Just shy of the ides of March, the Lebanese army is to host (snow permitting) the second Raid des Cedres, in which teams of three race through Mount Lebanon on skis and snow shoes. The teams begin in the pre-dawn dark from the entrance of the Tannourine cedars, before a long climb up Wadi Bayda to the southern crest of the mountainous amphitheater that half encircles the Cedars of Bsharre, at Al Arz.
One of my most memorable moments of more than 15 years in Lebanon was pausing toward the top of Wadi Bayda, and seeing behind me in the darkness what looked like an army of glow worms, as the competitors slowly ascended the valley using headlamps to light their way. Then, the dawn sun gradually rose above the mountain peaks to the east, suffusing the snow with soft pinks, while the icy wind whipped up a knee-high snow drift.
Despite Lebanon’s tiny size and rampant urbanization over the past four decades, it is remarkable that there are still large tracts of lofty unspoiled wilderness to be visited and enjoyed less than two hours drive from Beirut.
The vast plateau that forms the top of the Mount Lebanon range from south of Jabal Sannine to north of Qornet es-Sawda — Lebanon’s tallest mountain at 3,088 meters — presents a desolate and awe-inspiring vista. The terrain varies from gently undulating hills and valleys to dauntingly deep sinkholes, separated by knife-edge ridges of weathered, razor-sharp limestone, beautiful to behold yet a nightmare to traverse.
No one lives up there permanently. The only inhabitants one might stumble across, and only in the summer months, are shepherds and their families living in canvas tents, who offer the rare passer-by glasses of strong sweet tea, bread and fresh goats’ cheese. Then there are roaming shepherds, as agile as their goats, following their flocks up and down rocky slopes during the day, before lighting a fire and sleeping in the open at night.
In early February, I took a day off work mid-week and headed to Warde, above Faraya, for a day’s snowshoeing to the top of Sannine. Brilliant sunshine held up a deep blue sky over well-wrapped and colorful skiers and snow-boarders who, even on a school day, were packing the slopes. But once I had trudged up, over the first crest and beyond the pistes and ski lifts, I had the mountains to myself and saw not a single person for the rest of the day.
The deep layer of sugar white snow softens and smoothes the jagged, frost-shattered landscape of the summer months, creating a misleading impression of benevolence. But the weather can change quickly above 2,000 meters. When a thick mantle of cloud is draped over the mountains, not only is visibility reduced to a couple of meters, but the absence of the sun also removes all shadows and contrast in the snow. Without carefully probing ahead with a ski pole, it is easy to mistake a sudden 10-meter drop for level terrain.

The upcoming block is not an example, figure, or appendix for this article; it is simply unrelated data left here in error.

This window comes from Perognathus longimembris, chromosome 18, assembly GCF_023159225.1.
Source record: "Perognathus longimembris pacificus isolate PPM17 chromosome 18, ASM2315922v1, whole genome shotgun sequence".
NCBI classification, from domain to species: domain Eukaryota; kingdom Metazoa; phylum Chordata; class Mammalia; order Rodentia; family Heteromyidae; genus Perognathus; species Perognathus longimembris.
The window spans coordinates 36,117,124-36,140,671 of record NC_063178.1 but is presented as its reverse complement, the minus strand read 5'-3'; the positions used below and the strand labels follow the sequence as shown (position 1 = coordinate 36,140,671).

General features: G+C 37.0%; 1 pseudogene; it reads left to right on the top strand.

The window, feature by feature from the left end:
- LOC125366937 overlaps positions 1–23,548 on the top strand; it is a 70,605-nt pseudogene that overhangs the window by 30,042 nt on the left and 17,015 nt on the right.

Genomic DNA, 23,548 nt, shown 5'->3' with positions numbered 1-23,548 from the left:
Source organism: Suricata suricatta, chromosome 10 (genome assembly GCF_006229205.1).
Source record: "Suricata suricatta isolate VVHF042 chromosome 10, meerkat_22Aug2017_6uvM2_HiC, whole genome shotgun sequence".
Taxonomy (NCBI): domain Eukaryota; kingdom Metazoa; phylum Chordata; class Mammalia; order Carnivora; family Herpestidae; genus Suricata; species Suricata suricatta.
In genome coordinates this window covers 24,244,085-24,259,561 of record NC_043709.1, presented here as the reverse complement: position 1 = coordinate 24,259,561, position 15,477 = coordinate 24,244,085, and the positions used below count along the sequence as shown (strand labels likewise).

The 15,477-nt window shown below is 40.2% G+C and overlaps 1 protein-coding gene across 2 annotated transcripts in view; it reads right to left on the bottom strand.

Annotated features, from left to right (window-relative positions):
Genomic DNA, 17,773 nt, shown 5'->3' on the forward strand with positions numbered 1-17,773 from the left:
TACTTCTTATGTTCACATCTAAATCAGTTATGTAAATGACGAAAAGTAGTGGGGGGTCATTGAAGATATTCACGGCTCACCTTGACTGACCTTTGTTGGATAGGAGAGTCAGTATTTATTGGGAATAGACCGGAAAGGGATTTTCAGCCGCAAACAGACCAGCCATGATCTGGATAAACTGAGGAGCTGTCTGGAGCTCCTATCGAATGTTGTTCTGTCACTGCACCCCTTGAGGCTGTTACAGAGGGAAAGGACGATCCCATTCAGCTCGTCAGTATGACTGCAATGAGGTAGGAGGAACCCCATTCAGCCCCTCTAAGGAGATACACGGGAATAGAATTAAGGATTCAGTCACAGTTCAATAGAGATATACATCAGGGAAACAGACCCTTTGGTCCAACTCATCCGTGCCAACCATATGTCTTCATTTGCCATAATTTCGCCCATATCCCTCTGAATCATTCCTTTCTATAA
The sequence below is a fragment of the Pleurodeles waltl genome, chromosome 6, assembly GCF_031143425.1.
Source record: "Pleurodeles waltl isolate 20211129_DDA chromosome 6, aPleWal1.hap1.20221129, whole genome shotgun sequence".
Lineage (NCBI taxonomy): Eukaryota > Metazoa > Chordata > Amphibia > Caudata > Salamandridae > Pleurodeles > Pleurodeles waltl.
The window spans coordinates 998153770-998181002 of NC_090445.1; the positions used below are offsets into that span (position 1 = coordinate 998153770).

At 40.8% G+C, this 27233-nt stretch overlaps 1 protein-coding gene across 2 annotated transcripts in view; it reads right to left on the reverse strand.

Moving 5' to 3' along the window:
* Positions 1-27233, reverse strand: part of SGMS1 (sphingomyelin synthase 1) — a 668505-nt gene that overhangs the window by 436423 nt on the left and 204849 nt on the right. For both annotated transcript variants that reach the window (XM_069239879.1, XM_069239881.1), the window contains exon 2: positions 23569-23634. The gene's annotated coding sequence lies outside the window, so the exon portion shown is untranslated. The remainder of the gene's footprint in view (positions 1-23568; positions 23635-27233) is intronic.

When the Sannine hills are free of snow, the detritus of the civil war can be found here: shallow fox holes ringed with rocks, rusted shrapnel, tarnished brass cartridge cases and coils of barbed wire. In some places, unseen beneath the surface of the stony soil are landmines, still uncleared and potentially deadly. No one should hike the area between Ayoun es-Simane and Jabal Sannine without knowing exactly where the mined areas are.
Yet landmines are not the only man-made threat facing the limestone grandeur of Sannine. A few years ago, the Sannine-Zenith project was launched with the promise of building the Middle East’s largest tourist resort on 66 square kilometers — yes, 66 square kilometers! — of Sannine’s northwestern slopes. Other than ski slopes, the project would include residential housing, hotels, cinemas, an 18-hole golf course and a helipad.
Sannine-Zenith received the green light from the government to proceed in 2004, but thankfully the project has yet to get off the ground. Not only would it destroy one of the most beautiful and remote areas left in Lebanon, it would set a precedent and risk opening up the rest of the unspoiled wilderness between Sannine and Qornet es-Sawda for more tourist site proposals.
May Sannine-Zenith remain nothing more than a set of blue prints gathering dust, leaving the mountains unsullied for those that appreciate and enjoy them.